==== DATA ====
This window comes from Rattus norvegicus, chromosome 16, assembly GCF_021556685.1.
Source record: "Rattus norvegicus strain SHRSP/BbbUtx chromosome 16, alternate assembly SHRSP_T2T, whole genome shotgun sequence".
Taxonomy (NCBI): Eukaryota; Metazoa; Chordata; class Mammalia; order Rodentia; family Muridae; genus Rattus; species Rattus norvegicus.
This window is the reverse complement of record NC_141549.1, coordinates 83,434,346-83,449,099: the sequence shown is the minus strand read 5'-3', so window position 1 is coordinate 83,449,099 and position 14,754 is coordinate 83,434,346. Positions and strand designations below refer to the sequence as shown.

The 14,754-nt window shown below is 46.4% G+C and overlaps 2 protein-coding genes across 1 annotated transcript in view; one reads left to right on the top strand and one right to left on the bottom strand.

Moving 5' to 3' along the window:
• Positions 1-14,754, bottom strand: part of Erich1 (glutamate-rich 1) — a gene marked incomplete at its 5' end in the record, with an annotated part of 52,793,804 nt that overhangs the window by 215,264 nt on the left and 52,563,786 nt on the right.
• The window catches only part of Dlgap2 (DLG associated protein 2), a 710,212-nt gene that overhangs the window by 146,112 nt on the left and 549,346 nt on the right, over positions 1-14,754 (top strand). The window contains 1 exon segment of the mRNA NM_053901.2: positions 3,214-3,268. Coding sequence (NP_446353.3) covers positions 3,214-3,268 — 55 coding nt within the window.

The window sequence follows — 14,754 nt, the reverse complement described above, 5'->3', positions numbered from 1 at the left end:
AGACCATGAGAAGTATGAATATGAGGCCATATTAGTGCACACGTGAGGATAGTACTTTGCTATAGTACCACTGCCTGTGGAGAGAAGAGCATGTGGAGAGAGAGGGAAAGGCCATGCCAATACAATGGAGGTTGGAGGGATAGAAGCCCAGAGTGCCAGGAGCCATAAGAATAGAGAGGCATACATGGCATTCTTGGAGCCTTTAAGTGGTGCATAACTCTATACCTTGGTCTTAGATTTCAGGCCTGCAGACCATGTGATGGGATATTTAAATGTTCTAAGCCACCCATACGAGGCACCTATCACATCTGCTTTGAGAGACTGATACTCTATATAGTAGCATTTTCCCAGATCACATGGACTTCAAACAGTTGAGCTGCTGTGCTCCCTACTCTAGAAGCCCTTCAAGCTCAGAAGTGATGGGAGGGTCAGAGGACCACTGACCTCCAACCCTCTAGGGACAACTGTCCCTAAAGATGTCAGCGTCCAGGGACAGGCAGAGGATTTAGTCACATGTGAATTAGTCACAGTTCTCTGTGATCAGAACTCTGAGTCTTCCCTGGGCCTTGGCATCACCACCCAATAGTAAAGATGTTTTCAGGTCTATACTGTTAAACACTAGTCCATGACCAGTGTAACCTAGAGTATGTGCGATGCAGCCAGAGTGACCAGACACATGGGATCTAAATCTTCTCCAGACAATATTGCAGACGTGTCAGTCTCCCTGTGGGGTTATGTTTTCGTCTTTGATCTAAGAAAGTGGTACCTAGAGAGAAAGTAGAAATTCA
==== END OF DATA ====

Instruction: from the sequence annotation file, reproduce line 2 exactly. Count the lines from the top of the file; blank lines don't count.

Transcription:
Source record: "Rattus norvegicus strain SHRSP/BbbUtx chromosome 16, alternate assembly SHRSP_T2T, whole genome shotgun sequence".